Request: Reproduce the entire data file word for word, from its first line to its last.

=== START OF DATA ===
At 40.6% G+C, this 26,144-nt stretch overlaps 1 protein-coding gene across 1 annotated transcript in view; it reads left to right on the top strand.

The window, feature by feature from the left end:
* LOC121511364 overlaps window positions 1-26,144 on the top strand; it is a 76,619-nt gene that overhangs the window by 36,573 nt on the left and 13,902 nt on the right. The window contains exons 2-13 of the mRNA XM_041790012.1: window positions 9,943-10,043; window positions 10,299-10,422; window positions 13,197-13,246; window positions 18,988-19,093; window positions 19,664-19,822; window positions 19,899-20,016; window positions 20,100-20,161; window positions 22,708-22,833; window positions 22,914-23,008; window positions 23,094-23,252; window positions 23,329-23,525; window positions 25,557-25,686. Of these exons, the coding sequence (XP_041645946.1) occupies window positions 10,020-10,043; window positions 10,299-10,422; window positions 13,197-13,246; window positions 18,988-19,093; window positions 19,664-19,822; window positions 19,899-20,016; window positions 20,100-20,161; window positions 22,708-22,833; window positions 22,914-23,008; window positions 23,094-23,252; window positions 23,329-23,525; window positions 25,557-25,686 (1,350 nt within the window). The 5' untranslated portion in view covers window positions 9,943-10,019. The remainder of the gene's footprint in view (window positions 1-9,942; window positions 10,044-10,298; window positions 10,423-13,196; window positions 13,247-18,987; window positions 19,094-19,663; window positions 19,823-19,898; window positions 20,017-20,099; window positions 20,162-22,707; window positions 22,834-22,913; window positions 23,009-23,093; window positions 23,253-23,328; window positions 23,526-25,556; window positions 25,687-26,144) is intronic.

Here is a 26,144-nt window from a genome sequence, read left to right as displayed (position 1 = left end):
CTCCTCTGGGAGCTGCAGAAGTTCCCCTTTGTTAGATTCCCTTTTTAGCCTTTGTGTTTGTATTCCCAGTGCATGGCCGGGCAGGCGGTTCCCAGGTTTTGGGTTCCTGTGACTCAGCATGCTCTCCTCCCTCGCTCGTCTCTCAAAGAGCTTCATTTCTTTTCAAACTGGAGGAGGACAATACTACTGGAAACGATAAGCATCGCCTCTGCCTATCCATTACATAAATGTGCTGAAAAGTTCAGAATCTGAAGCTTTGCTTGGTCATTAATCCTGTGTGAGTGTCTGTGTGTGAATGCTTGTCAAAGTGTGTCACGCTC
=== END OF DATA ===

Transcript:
At 40.6% G+C, this 26,144-nt stretch overlaps 1 protein-coding gene across 1 annotated transcript in view; it reads left to right on the top strand.

The window, feature by feature from the left end:
* LOC121511364 overlaps window positions 1-26,144 on the top strand; it is a 76,619-nt gene that overhangs the window by 36,573 nt on the left and 13,902 nt on the right. The window contains exons 2-13 of the mRNA XM_041790012.1: window positions 9,943-10,043; window positions 10,299-10,422; window positions 13,197-13,246; window positions 18,988-19,093; window positions 19,664-19,822; window positions 19,899-20,016; window positions 20,100-20,161; window positions 22,708-22,833; window positions 22,914-23,008; window positions 23,094-23,252; window positions 23,329-23,525; window positions 25,557-25,686. Of these exons, the coding sequence (XP_041645946.1) occupies window positions 10,020-10,043; window positions 10,299-10,422; window positions 13,197-13,246; window positions 18,988-19,093; window positions 19,664-19,822; window positions 19,899-20,016; window positions 20,100-20,161; window positions 22,708-22,833; window positions 22,914-23,008; window positions 23,094-23,252; window positions 23,329-23,525; window positions 25,557-25,686 (1,350 nt within the window). The 5' untranslated portion in view covers window positions 9,943-10,019. The remainder of the gene's footprint in view (window positions 1-9,942; window positions 10,044-10,298; window positions 10,423-13,196; window positions 13,247-18,987; window positions 19,094-19,663; window positions 19,823-19,898; window positions 20,017-20,099; window positions 20,162-22,707; window positions 22,834-22,913; window positions 23,009-23,093; window positions 23,253-23,328; window positions 23,526-25,556; window positions 25,687-26,144) is intronic.

Here is a 26,144-nt window from a genome sequence, read left to right as displayed (position 1 = left end):
CTCCTCTGGGAGCTGCAGAAGTTCCCCTTTGTTAGATTCCCTTTTTAGCCTTTGTGTTTGTATTCCCAGTGCATGGCCGGGCAGGCGGTTCCCAGGTTTTGGGTTCCTGTGACTCAGCATGCTCTCCTCCCTCGCTCGTCTCTCAAAGAGCTTCATTTCTTTTCAAACTGGAGGAGGACAATACTACTGGAAACGATAAGCATCGCCTCTGCCTATCCATTACATAAATGTGCTGAAAAGTTCAGAATCTGAAGCTTTGCTTGGTCATTAATCCTGTGTGAGTGTCTGTGTGTGAATGCTTGTCAAAGTGTGTCACGCTC